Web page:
Ammoniated Tincture of Gruaiacum,.......One Ounce.
Simple Syrup,..................................One Ounce. - Mix, and take two teaspoonfuls three times a day.
In the majority of cases, particularly with patients in the prime of life, the remedy upon which most dependence is to be placed, is Colchicum; in fact, it may almost be considered a specific. It may be taken as follows:-
Wine of the Seeds of Colchicum,..........One Ounce.
Carbonate of Magnesia,.....................One Dram.
Water sufficient to make half a pint, two tablespoonfuls to be taken every four hours, till it produces either vomiting or purging; should it occasion headache, the dose must be diminished.
As there is usually a superabundance of acidity in the stomach and the system, the patient generally finds considerable relief from the Magnesia, in a very short time after it is taken. If the patient is unable to sleep at night, on account of pain, he may take 30 drops of Laudanum, or 30 drops of Tincture of Henbane, in a little water, on going to bed; or, if these affect the head, he may take instead, 10 grains of Bromide of Potash.
When the joints or the muscles have become stiffened from Rheumatism, considerable relief will be experienced from the application of Electricity; its use requires to be continued for a considerable time.
Acupuncturation (punctures made with needles) has been tried, and with complete relief, in some instances of severe rheumatic pain occupying a fleshy part. Before the pain has completely disappeared it has, however, on some occasions, been necessary to introduce the needles every third or fourth day, for six or seven times. Cupping and blistering over the seat of pain, as well as the application of leeches, have also been employed.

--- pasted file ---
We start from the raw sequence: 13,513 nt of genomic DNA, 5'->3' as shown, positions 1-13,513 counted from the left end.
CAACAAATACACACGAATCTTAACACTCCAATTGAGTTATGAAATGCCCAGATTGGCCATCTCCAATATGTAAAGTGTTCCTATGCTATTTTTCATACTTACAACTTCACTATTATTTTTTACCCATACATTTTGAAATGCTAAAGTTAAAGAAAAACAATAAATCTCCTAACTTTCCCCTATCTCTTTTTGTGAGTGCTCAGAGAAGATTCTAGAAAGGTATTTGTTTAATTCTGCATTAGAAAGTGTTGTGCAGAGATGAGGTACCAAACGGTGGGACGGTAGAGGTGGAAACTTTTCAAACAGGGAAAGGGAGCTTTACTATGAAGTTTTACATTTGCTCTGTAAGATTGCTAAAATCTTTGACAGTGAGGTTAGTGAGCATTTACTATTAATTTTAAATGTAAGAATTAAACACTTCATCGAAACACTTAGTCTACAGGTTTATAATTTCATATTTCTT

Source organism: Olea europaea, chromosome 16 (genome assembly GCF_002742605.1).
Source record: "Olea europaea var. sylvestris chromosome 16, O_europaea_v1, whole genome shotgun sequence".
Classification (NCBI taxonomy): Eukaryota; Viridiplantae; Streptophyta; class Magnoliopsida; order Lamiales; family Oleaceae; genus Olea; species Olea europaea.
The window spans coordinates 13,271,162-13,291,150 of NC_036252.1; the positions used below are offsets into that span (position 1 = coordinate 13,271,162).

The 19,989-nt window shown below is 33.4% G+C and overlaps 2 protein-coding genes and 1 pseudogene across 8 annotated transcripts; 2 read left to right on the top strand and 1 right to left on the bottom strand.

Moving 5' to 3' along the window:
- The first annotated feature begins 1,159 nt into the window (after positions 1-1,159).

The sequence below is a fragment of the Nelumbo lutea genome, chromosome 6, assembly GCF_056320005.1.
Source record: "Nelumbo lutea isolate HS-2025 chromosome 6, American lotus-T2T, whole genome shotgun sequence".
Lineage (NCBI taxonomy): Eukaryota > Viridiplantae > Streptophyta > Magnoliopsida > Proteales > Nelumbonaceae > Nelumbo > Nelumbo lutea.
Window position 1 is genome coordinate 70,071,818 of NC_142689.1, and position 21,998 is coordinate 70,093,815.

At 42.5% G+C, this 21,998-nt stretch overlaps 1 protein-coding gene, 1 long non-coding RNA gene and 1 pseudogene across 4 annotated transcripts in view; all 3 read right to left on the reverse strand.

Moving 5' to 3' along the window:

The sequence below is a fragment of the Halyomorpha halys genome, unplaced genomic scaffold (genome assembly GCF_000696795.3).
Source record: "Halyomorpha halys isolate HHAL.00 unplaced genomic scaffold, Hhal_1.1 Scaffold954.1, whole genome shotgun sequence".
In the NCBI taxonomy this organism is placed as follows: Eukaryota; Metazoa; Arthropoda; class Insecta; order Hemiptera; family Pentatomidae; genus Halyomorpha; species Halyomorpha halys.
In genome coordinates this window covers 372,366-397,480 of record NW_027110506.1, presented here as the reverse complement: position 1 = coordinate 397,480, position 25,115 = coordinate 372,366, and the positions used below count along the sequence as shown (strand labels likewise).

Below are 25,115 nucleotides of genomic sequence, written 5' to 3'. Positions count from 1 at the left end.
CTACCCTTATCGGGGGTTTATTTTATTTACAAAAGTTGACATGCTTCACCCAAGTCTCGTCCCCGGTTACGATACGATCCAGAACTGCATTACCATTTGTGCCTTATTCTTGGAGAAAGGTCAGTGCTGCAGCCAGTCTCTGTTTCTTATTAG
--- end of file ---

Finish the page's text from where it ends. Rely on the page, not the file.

For local application, a great variety of combinations may be tried. The old, long-used liniment of Hartshorn and Oil may still be tried; the strength may be increased or diminished by adding more or less of the Spirit of Hartshorn. Either of the following liniments would also be found useful:-
Take Camphor.............................Half an Ounce.
Olive Oil,....................................Three Ounces.
Break the Camphor up small and leave it in the Oil, shaking occasionally, till it is dissolved. Or,
Take Spirit of Hartshorn,...............Half an Ounce.
Laudanum,.................................Half an Ounce.
Soap Liniment (Opodeldoc),............Two ounces. - Mix together. Keep the bottle well corked. Or,
Take Camphorated Spirit,..............One Ounce.
Spirit of Rosemary,.....................Half an Ounce.
Laudanum,..................................Half an Ounce.
Soap Liniment,............................Two Ounces.
Either of these preparations may be rubbed into the seat of pain for half an hour at a time, three or four times a day.
Persons subject to Rheumatism should be careful in their diet; living on wholesome, easily digestible food; and avoiding pickles and vinegar, or anything acid. They should dress warmly, wear-ing flannel next the skin; and should particularly avoid exposing themselves to cold or damp, or sudden changes of the weather.